- DOWNhills! What goes up, must come down. Often, the reward for the climb is the rapid descent. Add in mud and sometimes, it becomes a sort-a-slalom-slide down and other times, just plain fast...and hard. My quads were trashed yesterday and I'm feeling it all this morning...knees took a pretty good jabbing, too.
- The aid stations were awesome and volunteers rockstars. I'm a Hammer Heed snob and know a well-mixed drink when I have one. They did great! I especially enjoyed the Covered Bridge aid station around miles 21 and 25. They had warm, sliced potatoes...and salt! That totally hit the spot along with Pringles...oh yes, my #1 ultra-food.
- Around mile 22 or 23, I had the pleasure of going vertical. Yes..vertical. Imagine standing about 10 feet BELOW the base of a tree where the earth was gone and all you are looking at is the root system of a tree or trees. That's the trail. Go straight up! Yea, after making my way over logs, through lots of water, zig-zagging towards a waterfall, I climbed straight up a "root ladder" to continue on. That's a first! Loved it!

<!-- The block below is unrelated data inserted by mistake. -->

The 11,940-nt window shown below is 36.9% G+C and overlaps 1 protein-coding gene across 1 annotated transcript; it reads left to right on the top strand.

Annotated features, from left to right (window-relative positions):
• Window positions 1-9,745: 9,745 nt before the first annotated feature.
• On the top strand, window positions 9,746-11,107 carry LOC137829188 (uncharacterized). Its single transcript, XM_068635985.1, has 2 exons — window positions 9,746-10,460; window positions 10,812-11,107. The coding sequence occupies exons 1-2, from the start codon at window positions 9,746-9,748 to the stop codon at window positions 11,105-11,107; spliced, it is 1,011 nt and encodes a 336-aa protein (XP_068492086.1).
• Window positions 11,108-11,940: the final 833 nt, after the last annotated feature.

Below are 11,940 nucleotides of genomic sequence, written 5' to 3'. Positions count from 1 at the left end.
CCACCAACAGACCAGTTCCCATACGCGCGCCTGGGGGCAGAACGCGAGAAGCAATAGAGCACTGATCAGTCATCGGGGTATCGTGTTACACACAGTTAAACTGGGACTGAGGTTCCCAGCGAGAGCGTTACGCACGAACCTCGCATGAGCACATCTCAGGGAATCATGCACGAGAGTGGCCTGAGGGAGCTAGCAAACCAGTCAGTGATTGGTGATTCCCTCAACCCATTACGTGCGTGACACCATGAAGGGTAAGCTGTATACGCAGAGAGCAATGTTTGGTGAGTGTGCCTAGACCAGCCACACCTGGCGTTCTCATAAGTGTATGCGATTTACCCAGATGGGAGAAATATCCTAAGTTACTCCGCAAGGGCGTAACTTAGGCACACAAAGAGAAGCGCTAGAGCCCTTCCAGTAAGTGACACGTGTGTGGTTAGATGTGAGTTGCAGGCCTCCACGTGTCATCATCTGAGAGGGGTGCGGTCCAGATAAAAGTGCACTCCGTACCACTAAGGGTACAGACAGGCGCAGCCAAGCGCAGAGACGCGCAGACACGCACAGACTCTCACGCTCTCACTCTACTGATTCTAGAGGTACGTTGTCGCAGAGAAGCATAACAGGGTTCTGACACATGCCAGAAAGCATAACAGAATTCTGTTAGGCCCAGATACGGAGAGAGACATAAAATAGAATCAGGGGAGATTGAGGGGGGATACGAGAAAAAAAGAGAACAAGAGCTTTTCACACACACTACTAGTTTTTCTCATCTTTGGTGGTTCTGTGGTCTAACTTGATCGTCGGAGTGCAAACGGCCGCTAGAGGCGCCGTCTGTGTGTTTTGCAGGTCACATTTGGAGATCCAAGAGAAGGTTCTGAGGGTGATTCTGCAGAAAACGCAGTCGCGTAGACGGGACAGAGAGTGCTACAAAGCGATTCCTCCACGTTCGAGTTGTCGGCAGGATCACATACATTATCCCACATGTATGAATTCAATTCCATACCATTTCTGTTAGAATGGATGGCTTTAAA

- Not too far past the roots was a big waterfall...big in height. A wood stairway took us to the base of it and I was able to walk right under it. Ohhhhh....that felt soooo good. Nothing like a cold, hard rainfall to stand in for a moment. I didn't want to leave and I wanted a photo!
- Mantras: I needed them. In the mid-upper 20s, I was telling myself...or yelling at myself inside: "If it's flat, don't you dare walk!!! Are you in pain? No. Are you hurt? No. Are you tired? You should be!!! Walk (with a purpose) the uphills and if it's flat or down, you better be running. And so it went...and so I did. Mentally, it was a bit of a war those final 5 miles but I kicked it in the teeth. "Nothing left on the course...that was my goal."
- Hands down, the toughest, most gnarly 50K I've ever done...even without the mud for the entire race. That just added a special element of grace to it all. :-)